All assumptions about what the female role was are now worthless, the role of females was decided by education,social laws, legal laws, and social economics: all changed since around 1980, the effects have not filtered down to street level yet, but will, then all your steriotypical comments can be shown to be void, women inferior to men? My ass
Respect for women varies from culture to culture. The main difference seems to be between Patriarchal societies (where power resides with men) and Matriarchal (where power resides with women). Almost all Judeo/Christian societies are patriarchal, where as many "primitive" cultures are Matriarchal.
Believe it or not, in some societies women own the property and pass it down to their daughters. Women are the leaders and make the important decisions. And yes, it works just fine. So there is no inherent reason why women shouldn't be treated equally.
My understanding (although I don't have any figures on hand) is that Matriarchal societies are far less violent. In pagan belief, women or should I say feminitity is worshipped (as is mother nature) since women are the ones that bring new life into the world. Paganism has always been repressed by organized religion as they fear and supress the animal we all have within.
In the '60s, women became aware of the discrimination and double standard imposed upon them by this male dominated society. This is because suddenly women became part of the workforce, but weren't treated equally. It's quite understandable since men hadn't had to compete with women before.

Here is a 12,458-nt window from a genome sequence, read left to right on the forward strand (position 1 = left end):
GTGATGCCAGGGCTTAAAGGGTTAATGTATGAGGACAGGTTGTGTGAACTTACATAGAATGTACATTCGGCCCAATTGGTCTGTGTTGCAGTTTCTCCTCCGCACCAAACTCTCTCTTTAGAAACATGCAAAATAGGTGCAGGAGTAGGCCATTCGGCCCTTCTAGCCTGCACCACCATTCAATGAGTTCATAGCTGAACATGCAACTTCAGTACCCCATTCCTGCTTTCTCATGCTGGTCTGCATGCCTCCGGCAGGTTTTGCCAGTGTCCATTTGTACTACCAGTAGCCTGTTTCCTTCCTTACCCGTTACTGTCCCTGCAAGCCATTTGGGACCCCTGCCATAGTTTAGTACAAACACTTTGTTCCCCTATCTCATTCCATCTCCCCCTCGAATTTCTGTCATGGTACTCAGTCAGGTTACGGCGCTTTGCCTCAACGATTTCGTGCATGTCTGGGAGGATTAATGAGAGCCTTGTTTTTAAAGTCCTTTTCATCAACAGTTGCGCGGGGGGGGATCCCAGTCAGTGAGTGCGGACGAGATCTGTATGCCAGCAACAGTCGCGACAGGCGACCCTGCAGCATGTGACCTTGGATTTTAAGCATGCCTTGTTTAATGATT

Feminism became a very powerful movement in America and did help liberate women from some of the stereotypes. Men were extremely defensive for awhile as it's difficult to change these ingrained patterns of thinking. (A lotta cognitive dissonance going on there)
Nowadays women do have more power and opportunities, but they still have far to go to counter centuries (or millenia) of cultural bias.
In my opinion, society would greatly benefit from a return to Matriarchy as the violence (almost entirely male in origin) has gotten out of hand. Some people say that it's men's nature to compete for women and if it takes a fist fight or a whole war, it's something we should just accept as an expression of our "animal nature". Bullshit. While there are many animals that do fight for mates, they rarely fight to the death. Only humans, the "highest species" does this, and for far less reason than mating.
On the positive side, changing roles is something not only challenging, but very enlightening. However it will take many generations before men and women can just be themselves without society dictating the roles. It's our aging social and religious institutions that are slow to accept change. Even big business and government are unwilling to share power with women as long as the "good ol' boys" are still around. Give it a couple of generations more and maybe we won't have to be discussing this anymore.
The modern world is ruled largely by men of middle age and older. Though such individuals may be qualified for leadership in business and politics by reason of their career experiences, as a group they may be the least qualified psychologically to make vital decisions on behalf of their entire species (Barbara G. Walker)
The Mosuo are a non-Chinese ethnic minority living within the boundaries of China. Their homeland lies on the borders of Yuennan and Szetchuan provinces, not far from Tibet. Anthropologist Wang Shu Wu conducted the first research on the Mosuo in 1954. Later, the feminist scholar Yan Ruxian (1980) also did fieldwork there. The Mosuo are considered by Chinese anthropologists to be matriarchal, because they are still living in accordance with the patterns of matrilinearity and matrilocality.